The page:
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Trump campaign adviser sparks criticism for misgendering Pennsylvania official

A Trump campaign adviser generated swift criticism Monday after sharing a tweet that misgendered Pennsylvania’s top health official, who is a transgender woman.

“This guy is making decisions about your health,” Jenna Ellis, a senior legal adviser to the campaign, said in a tweet referencing the official. The tweet included a link to a story from May in which Pennsylvania Secretary of Health Rachel Levine asked not to be misgendered after a reporter repeatedly called her “sir” during a press briefing. 

Levine is one of only a handful openly transgender people in public office in the United States.

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“Dr. Levine is laser-focused on assisting Pennsylvanians in the midst of a national pandemic,” Pennsylvania Department of Health spokesman Nate Wardle told The Hill. “She does not have time for this nonsense.”

The Human Rights Campaign (HRC) denounced Ellis's comments as an attempt to dehumanize an official working to help combat the coronavirus pandemic.

“Jenna Ellis is a bigot and Dr. Levine is a patriot — plain and simple," HRC President Alphonso David said in a statement. "Dr. Levine illustrates character and patriotism while Ellis cannot even define those terms."

"Using a person’s pronouns is a basic level of respect," David added. "Despite claims of allyship, Donald TrumpDonald John TrumpVenezuela judge orders prison time for 6 American oil executives Trump says he'll leave White House if Biden declared winner of Electoral College The Memo: Biden faces tough road on pledge to heal nation MORE, Mike PenceMichael (Mike) Richard PenceTrump set for precedent-breaking lame-duck period Trump pardons Michael Flynn O'Brien on 2024 talk: 'There's all kinds of speculation out there' MORE and their staff have gone out of their way to dehumanize and attack transgender and non-binary people simply for existing."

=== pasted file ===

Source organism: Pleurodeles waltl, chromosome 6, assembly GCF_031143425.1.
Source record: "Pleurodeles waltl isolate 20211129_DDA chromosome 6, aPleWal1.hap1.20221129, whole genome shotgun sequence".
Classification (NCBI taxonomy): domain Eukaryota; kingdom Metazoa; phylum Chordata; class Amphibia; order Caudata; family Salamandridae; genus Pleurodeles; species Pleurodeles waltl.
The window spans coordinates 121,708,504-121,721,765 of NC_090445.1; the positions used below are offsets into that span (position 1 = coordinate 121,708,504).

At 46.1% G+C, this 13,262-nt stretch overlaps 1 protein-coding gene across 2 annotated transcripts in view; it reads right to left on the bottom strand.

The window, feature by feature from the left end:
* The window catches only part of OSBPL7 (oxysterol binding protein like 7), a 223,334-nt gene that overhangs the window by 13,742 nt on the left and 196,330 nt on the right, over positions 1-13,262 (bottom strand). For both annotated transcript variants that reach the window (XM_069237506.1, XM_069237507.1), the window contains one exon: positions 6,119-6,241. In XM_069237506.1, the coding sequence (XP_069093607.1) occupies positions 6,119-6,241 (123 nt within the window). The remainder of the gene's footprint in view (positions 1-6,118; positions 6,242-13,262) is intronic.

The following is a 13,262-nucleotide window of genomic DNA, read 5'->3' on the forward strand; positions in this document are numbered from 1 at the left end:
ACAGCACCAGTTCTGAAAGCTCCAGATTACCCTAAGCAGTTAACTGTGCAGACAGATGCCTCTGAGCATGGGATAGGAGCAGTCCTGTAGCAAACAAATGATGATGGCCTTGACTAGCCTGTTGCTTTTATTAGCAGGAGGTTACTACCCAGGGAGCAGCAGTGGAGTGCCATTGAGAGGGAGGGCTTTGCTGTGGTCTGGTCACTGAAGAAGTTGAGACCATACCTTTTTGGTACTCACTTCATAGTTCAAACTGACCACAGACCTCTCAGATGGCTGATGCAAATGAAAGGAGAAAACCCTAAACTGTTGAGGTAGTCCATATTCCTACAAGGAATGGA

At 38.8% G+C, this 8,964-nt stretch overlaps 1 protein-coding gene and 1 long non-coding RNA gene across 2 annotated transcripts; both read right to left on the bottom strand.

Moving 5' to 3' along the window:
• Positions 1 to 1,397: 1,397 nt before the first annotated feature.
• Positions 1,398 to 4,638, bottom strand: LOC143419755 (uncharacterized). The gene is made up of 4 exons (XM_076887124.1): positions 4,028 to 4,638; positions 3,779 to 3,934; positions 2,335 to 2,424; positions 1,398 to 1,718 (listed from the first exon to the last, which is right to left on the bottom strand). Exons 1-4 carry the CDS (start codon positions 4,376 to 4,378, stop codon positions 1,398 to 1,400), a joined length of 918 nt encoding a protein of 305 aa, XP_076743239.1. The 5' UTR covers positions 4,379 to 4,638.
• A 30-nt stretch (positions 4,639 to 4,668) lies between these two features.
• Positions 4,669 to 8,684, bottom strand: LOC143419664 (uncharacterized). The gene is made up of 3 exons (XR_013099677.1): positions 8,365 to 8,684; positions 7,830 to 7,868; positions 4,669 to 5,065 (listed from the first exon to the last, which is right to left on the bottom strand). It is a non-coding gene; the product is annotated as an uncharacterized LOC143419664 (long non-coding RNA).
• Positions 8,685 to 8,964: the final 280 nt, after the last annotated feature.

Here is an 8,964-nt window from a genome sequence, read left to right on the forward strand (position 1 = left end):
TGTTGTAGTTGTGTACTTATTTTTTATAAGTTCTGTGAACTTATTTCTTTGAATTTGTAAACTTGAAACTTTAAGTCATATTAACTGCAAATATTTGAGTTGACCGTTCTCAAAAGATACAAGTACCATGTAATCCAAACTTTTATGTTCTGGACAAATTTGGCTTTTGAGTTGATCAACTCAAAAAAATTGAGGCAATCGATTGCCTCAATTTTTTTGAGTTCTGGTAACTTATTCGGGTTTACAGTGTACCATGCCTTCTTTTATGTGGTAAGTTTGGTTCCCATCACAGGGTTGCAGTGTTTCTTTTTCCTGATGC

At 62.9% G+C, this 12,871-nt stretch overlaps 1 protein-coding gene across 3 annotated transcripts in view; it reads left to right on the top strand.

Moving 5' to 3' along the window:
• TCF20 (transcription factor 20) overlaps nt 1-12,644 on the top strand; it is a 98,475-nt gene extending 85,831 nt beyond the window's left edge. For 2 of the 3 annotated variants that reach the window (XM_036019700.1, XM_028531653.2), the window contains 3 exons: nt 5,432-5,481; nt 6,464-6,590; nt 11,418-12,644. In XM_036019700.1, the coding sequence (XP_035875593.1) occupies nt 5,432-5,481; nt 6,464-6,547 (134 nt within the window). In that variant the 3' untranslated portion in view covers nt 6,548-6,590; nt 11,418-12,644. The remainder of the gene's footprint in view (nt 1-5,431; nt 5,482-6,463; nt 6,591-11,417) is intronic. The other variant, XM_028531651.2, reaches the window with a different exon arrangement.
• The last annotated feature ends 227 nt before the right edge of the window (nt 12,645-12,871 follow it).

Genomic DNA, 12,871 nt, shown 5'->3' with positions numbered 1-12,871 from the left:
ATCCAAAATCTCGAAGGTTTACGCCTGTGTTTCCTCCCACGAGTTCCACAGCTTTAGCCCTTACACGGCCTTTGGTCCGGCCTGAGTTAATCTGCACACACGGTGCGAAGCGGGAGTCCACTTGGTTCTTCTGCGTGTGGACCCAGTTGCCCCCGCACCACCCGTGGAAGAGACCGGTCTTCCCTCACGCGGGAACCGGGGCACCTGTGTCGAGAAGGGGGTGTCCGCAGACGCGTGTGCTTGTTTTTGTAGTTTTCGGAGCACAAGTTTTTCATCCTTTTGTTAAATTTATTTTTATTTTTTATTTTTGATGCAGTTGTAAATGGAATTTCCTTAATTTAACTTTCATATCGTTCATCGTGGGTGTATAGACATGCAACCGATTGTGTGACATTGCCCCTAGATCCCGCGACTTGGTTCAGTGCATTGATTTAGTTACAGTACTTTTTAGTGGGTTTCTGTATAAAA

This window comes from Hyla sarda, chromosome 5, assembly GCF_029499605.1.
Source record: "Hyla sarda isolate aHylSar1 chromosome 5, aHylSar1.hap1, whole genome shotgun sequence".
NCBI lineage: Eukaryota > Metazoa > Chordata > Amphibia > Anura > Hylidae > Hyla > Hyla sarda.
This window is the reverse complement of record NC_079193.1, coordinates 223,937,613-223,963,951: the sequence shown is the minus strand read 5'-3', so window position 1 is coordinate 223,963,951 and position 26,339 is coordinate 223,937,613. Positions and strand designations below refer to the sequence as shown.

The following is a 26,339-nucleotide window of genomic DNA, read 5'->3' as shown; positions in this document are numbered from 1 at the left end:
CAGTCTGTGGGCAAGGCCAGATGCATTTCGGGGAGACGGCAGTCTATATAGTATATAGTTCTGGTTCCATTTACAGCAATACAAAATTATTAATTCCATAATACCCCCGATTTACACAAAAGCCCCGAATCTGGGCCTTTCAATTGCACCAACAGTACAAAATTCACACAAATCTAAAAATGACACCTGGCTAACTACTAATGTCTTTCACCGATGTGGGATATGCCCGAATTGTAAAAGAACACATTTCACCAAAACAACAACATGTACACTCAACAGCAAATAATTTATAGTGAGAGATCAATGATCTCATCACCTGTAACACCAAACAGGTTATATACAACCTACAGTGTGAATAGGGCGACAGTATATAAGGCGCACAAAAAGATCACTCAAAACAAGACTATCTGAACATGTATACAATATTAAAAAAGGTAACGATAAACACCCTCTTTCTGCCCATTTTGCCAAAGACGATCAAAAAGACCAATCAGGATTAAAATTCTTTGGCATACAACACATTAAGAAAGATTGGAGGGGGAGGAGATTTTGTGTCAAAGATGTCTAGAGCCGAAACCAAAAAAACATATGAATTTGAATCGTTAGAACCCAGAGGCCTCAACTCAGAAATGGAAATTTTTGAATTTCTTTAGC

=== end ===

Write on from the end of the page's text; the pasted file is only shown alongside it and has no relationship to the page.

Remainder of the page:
Ellis dismissed the criticism, saying in an email to The Hill that the Human Rights Campaign "thinks it can define character and patriotism while it apparently can’t even define male and female."

She also responded on Twitter after a Washington Post reporter included a screenshot of her comments next to a photo of a Trump campaign T-shirt including LGBT pride colors. 

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"I have a lot of pride too that Donald Trump is your President! Great shirt," Ellis said. 

Some on Twitter questioned whether Ellis's tweet applied to the platform's policies surrounding hate and abuse. Twitter bars slurs or content intended to degrade someone, including targeted misgendering of transgender individuals, according to its hateful conduct policy. 

The company did not immediately return a request for comment from The Hill. 

Levine was appointed as the Pennsylvania Secretary of Health by Gov. Tom WolfTom WolfTrump says he'll leave White House if Biden declared winner of Electoral College Trump cancels plans to attend Pennsylvania GOP event on election Biden-Harris ticket the first in US history to surpass 80 million votes MORE (D) in July 2017. In her position, she has led the state's efforts to respond to the current health crisis, which has led to a consistent barrage of attacks. 

Wolfe issued a statement condemning the attacks in July after a Pennsylvania carnival mocked Levine in a Facebook post.  

“The COVID-19 pandemic has brought hate and transphobia into the spotlight through relentless comments and slurs directed at Secretary of Health Dr. Rachel Levine," Wolf said.

"Levine is a distinguished and accomplished public servant. She is committed to keeping Pennsylvanians safe and healthy, even those who direct hate-fueled attacks at her. I’m proud of the work she has done," he said.

Levine has also weighed in on the slurs targeted at her. She said in a news conference last month that the transphobia directed at her perpetuates "a spirit of intolerance and discrimination" against LGBT individuals.

Updated at 12:51 p.m.